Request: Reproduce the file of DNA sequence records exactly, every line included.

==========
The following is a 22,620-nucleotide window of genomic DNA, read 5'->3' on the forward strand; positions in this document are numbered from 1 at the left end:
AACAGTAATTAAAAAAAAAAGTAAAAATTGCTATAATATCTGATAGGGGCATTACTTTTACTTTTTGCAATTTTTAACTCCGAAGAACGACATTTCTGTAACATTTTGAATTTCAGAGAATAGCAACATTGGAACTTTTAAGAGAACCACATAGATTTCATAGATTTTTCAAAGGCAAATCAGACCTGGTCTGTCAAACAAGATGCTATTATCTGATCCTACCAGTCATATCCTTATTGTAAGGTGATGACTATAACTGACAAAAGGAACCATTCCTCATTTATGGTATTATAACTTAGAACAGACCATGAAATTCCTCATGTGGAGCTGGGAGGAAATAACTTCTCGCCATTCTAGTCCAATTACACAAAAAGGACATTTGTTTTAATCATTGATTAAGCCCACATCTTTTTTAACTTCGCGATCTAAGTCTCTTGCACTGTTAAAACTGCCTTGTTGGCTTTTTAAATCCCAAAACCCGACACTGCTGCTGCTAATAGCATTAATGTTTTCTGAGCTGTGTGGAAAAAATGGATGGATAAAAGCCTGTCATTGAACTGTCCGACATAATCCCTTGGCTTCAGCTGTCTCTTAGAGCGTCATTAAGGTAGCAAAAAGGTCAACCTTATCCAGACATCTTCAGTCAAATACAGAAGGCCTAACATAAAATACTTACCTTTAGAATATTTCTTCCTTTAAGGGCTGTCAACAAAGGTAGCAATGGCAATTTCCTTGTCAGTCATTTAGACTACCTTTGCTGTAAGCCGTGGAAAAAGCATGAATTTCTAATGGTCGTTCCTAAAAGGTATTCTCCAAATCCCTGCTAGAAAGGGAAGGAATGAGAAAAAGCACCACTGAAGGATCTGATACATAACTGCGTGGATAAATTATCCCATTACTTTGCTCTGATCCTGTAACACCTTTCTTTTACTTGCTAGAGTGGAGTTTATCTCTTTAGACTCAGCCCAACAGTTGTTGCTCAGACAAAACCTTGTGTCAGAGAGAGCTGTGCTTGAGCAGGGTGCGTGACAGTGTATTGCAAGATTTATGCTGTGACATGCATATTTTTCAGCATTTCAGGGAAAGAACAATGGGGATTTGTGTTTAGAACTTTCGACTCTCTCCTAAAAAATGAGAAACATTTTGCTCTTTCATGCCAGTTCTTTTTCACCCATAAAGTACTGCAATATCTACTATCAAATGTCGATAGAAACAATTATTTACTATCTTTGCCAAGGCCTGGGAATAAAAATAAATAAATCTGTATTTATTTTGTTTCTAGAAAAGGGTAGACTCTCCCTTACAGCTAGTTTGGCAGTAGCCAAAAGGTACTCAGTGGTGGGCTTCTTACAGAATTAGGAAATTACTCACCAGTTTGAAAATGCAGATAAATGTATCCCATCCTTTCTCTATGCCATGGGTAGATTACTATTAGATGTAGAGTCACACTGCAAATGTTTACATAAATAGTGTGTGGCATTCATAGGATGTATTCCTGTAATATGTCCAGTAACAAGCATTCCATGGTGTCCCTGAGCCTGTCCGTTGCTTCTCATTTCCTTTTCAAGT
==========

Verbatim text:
The following is a 22,620-nucleotide window of genomic DNA, read 5'->3' on the forward strand; positions in this document are numbered from 1 at the left end:
AACAGTAATTAAAAAAAAAAGTAAAAATTGCTATAATATCTGATAGGGGCATTACTTTTACTTTTTGCAATTTTTAACTCCGAAGAACGACATTTCTGTAACATTTTGAATTTCAGAGAATAGCAACATTGGAACTTTTAAGAGAACCACATAGATTTCATAGATTTTTCAAAGGCAAATCAGACCTGGTCTGTCAAACAAGATGCTATTATCTGATCCTACCAGTCATATCCTTATTGTAAGGTGATGACTATAACTGACAAAAGGAACCATTCCTCATTTATGGTATTATAACTTAGAACAGACCATGAAATTCCTCATGTGGAGCTGGGAGGAAATAACTTCTCGCCATTCTAGTCCAATTACACAAAAAGGACATTTGTTTTAATCATTGATTAAGCCCACATCTTTTTTAACTTCGCGATCTAAGTCTCTTGCACTGTTAAAACTGCCTTGTTGGCTTTTTAAATCCCAAAACCCGACACTGCTGCTGCTAATAGCATTAATGTTTTCTGAGCTGTGTGGAAAAAATGGATGGATAAAAGCCTGTCATTGAACTGTCCGACATAATCCCTTGGCTTCAGCTGTCTCTTAGAGCGTCATTAAGGTAGCAAAAAGGTCAACCTTATCCAGACATCTTCAGTCAAATACAGAAGGCCTAACATAAAATACTTACCTTTAGAATATTTCTTCCTTTAAGGGCTGTCAACAAAGGTAGCAATGGCAATTTCCTTGTCAGTCATTTAGACTACCTTTGCTGTAAGCCGTGGAAAAAGCATGAATTTCTAATGGTCGTTCCTAAAAGGTATTCTCCAAATCCCTGCTAGAAAGGGAAGGAATGAGAAAAAGCACCACTGAAGGATCTGATACATAACTGCGTGGATAAATTATCCCATTACTTTGCTCTGATCCTGTAACACCTTTCTTTTACTTGCTAGAGTGGAGTTTATCTCTTTAGACTCAGCCCAACAGTTGTTGCTCAGACAAAACCTTGTGTCAGAGAGAGCTGTGCTTGAGCAGGGTGCGTGACAGTGTATTGCAAGATTTATGCTGTGACATGCATATTTTTCAGCATTTCAGGGAAAGAACAATGGGGATTTGTGTTTAGAACTTTCGACTCTCTCCTAAAAAATGAGAAACATTTTGCTCTTTCATGCCAGTTCTTTTTCACCCATAAAGTACTGCAATATCTACTATCAAATGTCGATAGAAACAATTATTTACTATCTTTGCCAAGGCCTGGGAATAAAAATAAATAAATCTGTATTTATTTTGTTTCTAGAAAAGGGTAGACTCTCCCTTACAGCTAGTTTGGCAGTAGCCAAAAGGTACTCAGTGGTGGGCTTCTTACAGAATTAGGAAATTACTCACCAGTTTGAAAATGCAGATAAATGTATCCCATCCTTTCTCTATGCCATGGGTAGATTACTATTAGATGTAGAGTCACACTGCAAATGTTTACATAAATAGTGTGTGGCATTCATAGGATGTATTCCTGTAATATGTCCAGTAACAAGCATTCCATGGTGTCCCTGAGCCTGTCCGTTGCTTCTCATTTCCTTTTCAAGT